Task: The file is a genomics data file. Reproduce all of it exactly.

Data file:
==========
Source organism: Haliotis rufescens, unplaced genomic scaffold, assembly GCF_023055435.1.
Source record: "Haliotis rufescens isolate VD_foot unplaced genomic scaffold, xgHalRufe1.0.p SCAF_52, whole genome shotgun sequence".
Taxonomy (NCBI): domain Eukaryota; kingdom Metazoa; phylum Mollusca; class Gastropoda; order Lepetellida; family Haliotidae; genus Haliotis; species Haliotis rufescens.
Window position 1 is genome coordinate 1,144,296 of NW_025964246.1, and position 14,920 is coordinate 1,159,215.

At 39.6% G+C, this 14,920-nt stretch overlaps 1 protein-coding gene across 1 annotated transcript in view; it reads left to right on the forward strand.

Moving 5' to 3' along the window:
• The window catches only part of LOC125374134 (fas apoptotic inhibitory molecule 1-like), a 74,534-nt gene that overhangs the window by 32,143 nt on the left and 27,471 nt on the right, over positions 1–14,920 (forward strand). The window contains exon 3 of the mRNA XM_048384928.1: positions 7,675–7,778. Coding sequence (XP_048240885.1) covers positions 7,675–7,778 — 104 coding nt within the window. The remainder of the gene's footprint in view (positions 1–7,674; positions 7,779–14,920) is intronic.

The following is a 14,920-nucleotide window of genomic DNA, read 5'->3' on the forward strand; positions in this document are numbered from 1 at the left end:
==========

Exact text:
Source organism: Haliotis rufescens, unplaced genomic scaffold, assembly GCF_023055435.1.
Source record: "Haliotis rufescens isolate VD_foot unplaced genomic scaffold, xgHalRufe1.0.p SCAF_52, whole genome shotgun sequence".
Taxonomy (NCBI): domain Eukaryota; kingdom Metazoa; phylum Mollusca; class Gastropoda; order Lepetellida; family Haliotidae; genus Haliotis; species Haliotis rufescens.
Window position 1 is genome coordinate 1,144,296 of NW_025964246.1, and position 14,920 is coordinate 1,159,215.

At 39.6% G+C, this 14,920-nt stretch overlaps 1 protein-coding gene across 1 annotated transcript in view; it reads left to right on the forward strand.

Moving 5' to 3' along the window:
• The window catches only part of LOC125374134 (fas apoptotic inhibitory molecule 1-like), a 74,534-nt gene that overhangs the window by 32,143 nt on the left and 27,471 nt on the right, over positions 1–14,920 (forward strand). The window contains exon 3 of the mRNA XM_048384928.1: positions 7,675–7,778. Coding sequence (XP_048240885.1) covers positions 7,675–7,778 — 104 coding nt within the window. The remainder of the gene's footprint in view (positions 1–7,674; positions 7,779–14,920) is intronic.

The following is a 14,920-nucleotide window of genomic DNA, read 5'->3' on the forward strand; positions in this document are numbered from 1 at the left end: